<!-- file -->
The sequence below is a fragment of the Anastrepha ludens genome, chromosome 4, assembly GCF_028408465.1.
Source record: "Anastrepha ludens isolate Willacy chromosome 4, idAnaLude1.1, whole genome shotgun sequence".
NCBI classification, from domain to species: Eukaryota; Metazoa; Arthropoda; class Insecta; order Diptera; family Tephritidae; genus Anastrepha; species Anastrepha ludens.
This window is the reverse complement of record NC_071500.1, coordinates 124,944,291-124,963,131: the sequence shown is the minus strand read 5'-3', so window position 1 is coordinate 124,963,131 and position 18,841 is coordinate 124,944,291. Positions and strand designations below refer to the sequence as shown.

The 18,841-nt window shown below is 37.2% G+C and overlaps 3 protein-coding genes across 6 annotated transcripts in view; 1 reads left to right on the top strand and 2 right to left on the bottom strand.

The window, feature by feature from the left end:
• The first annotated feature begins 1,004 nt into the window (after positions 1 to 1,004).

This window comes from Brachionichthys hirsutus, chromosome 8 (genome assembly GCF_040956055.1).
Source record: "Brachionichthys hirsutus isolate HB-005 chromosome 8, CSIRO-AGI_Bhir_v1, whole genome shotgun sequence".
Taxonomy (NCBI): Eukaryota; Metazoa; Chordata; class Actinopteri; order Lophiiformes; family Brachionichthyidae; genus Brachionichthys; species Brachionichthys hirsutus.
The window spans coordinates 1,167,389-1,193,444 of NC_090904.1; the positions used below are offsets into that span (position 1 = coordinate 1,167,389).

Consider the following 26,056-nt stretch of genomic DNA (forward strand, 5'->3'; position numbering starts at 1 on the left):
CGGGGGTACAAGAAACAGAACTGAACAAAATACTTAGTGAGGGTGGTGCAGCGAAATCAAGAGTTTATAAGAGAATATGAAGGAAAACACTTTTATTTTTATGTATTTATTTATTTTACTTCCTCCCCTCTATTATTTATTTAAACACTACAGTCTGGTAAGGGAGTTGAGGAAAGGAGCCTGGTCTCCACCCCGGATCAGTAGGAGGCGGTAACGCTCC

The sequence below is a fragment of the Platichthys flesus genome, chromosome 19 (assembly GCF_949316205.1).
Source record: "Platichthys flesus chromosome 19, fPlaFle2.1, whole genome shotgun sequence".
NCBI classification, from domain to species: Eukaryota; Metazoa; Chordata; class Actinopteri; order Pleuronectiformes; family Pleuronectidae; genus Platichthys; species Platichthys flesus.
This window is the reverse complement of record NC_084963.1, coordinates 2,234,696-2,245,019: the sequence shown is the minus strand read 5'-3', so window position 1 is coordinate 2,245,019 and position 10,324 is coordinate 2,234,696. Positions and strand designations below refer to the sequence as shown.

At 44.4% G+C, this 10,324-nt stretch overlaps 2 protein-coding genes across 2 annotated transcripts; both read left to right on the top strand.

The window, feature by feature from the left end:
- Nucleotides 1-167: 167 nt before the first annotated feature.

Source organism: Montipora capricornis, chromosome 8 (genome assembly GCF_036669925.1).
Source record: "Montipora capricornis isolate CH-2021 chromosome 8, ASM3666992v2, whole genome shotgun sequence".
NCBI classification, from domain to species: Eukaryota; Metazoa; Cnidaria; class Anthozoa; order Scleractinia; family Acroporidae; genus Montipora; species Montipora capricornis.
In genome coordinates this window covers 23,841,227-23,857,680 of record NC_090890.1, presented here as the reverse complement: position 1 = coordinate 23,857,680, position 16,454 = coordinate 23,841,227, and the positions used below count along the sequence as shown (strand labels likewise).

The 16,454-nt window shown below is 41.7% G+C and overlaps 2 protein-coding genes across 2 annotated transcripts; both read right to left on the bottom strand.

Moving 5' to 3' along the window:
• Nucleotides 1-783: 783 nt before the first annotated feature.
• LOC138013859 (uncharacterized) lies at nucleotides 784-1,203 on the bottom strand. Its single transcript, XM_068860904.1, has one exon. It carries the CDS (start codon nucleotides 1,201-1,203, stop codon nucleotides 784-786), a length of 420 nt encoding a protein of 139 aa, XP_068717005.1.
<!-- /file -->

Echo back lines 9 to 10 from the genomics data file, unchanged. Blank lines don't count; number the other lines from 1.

Source record: "Brachionichthys hirsutus isolate HB-005 chromosome 8, CSIRO-AGI_Bhir_v1, whole genome shotgun sequence".
Taxonomy (NCBI): Eukaryota; Metazoa; Chordata; class Actinopteri; order Lophiiformes; family Brachionichthyidae; genus Brachionichthys; species Brachionichthys hirsutus.